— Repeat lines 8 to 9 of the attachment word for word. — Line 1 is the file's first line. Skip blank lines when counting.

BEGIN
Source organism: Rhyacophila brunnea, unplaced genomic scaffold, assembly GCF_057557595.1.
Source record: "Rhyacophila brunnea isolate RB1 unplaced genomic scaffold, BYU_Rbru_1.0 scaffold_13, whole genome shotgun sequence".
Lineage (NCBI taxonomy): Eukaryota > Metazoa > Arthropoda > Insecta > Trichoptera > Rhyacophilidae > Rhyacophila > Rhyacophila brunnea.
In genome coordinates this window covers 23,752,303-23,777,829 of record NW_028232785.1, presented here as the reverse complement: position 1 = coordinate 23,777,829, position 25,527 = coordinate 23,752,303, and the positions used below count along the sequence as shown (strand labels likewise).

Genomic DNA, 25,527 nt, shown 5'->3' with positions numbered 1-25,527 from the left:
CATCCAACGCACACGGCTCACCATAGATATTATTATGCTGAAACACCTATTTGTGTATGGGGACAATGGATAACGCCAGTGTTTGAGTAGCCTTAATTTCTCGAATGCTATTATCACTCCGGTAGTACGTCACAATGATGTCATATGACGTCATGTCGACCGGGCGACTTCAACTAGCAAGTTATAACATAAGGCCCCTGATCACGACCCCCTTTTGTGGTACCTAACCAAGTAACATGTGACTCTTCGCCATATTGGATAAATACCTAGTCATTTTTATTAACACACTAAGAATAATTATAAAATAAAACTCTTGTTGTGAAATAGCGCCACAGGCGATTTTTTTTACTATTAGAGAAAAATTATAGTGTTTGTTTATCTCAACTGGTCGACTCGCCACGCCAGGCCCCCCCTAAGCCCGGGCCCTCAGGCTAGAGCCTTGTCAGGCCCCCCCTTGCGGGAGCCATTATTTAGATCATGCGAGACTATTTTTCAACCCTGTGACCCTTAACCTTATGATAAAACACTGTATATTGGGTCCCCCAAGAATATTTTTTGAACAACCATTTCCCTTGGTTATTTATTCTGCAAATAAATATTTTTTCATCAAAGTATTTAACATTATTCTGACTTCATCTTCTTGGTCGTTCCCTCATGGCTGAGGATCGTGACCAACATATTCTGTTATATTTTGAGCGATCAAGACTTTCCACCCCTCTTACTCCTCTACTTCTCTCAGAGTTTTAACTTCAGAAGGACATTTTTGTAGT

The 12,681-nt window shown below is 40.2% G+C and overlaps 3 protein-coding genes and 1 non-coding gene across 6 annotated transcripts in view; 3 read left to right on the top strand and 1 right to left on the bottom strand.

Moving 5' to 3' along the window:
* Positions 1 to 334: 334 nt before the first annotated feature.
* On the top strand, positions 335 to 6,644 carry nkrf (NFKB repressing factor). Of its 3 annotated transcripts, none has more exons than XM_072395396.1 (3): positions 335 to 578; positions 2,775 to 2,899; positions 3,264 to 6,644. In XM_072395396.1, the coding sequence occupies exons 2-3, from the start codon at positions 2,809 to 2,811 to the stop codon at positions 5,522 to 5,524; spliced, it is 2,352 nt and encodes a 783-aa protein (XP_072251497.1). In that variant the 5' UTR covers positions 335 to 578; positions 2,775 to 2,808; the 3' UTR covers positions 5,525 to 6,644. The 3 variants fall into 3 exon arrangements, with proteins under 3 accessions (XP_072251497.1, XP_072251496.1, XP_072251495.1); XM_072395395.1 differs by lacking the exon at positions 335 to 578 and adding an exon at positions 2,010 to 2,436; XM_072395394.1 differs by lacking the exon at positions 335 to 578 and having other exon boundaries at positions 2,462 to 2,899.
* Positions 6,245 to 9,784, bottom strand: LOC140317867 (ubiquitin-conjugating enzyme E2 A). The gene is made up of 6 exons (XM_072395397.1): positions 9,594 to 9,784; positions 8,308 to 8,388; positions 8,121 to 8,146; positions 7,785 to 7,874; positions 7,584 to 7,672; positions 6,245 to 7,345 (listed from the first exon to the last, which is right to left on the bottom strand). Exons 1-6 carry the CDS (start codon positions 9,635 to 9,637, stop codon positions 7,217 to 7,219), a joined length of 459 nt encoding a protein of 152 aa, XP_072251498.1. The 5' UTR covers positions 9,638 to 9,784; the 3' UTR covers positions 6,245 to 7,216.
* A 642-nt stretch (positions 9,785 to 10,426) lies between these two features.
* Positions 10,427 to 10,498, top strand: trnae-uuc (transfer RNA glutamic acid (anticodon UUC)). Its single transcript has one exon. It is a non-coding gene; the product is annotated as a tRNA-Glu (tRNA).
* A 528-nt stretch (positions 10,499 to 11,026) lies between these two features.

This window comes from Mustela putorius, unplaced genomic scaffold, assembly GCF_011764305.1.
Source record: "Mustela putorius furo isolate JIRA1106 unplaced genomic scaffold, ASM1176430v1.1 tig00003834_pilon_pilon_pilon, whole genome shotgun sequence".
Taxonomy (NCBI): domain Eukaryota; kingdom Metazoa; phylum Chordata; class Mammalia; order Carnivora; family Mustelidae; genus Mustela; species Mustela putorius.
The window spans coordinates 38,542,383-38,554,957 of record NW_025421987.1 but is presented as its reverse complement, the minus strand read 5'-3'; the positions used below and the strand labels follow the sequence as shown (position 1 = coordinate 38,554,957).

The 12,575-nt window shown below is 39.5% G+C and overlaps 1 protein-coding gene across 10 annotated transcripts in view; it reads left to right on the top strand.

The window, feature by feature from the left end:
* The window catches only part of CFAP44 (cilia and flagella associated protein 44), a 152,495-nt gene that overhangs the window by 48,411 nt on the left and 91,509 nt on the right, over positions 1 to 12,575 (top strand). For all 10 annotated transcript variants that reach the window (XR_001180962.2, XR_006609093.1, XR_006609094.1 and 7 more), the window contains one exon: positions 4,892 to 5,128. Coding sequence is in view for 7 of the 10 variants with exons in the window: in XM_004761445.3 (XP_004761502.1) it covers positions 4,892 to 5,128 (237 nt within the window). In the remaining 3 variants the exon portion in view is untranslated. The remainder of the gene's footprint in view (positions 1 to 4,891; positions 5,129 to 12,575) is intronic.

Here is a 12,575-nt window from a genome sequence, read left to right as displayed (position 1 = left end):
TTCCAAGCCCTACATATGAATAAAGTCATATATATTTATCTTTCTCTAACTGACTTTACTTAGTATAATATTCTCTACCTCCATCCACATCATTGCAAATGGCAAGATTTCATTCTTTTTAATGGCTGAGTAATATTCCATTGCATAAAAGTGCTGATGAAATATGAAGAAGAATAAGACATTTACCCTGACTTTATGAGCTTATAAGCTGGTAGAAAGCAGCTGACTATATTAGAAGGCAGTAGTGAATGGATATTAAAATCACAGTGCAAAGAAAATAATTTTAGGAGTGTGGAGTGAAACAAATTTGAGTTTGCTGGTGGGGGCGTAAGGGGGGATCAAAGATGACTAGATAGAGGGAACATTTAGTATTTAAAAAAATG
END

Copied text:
Moving 5' to 3' along the window:
* Positions 1 to 334: 334 nt before the first annotated feature.